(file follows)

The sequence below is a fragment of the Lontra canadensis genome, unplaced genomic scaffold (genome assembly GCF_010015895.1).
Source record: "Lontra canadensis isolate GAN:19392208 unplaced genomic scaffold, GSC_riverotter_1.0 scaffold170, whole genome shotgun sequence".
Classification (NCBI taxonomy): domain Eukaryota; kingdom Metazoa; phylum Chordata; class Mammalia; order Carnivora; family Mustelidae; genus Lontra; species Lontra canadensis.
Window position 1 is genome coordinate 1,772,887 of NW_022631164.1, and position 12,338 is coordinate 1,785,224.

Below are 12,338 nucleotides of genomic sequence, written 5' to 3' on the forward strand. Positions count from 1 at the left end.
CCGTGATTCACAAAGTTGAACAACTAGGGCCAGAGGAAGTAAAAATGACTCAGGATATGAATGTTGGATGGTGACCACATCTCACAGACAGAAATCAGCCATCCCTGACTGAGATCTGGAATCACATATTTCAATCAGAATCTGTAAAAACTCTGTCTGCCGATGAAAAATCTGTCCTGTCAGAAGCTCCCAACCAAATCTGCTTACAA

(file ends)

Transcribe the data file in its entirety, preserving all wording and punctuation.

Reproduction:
The sequence below is a fragment of the Lontra canadensis genome, unplaced genomic scaffold (genome assembly GCF_010015895.1).
Source record: "Lontra canadensis isolate GAN:19392208 unplaced genomic scaffold, GSC_riverotter_1.0 scaffold170, whole genome shotgun sequence".
Classification (NCBI taxonomy): domain Eukaryota; kingdom Metazoa; phylum Chordata; class Mammalia; order Carnivora; family Mustelidae; genus Lontra; species Lontra canadensis.
Window position 1 is genome coordinate 1,772,887 of NW_022631164.1, and position 12,338 is coordinate 1,785,224.

Below are 12,338 nucleotides of genomic sequence, written 5' to 3' on the forward strand. Positions count from 1 at the left end.
CCGTGATTCACAAAGTTGAACAACTAGGGCCAGAGGAAGTAAAAATGACTCAGGATATGAATGTTGGATGGTGACCACATCTCACAGACAGAAATCAGCCATCCCTGACTGAGATCTGGAATCACATATTTCAATCAGAATCTGTAAAAACTCTGTCTGCCGATGAAAAATCTGTCCTGTCAGAAGCTCCCAACCAAATCTGCTTACAA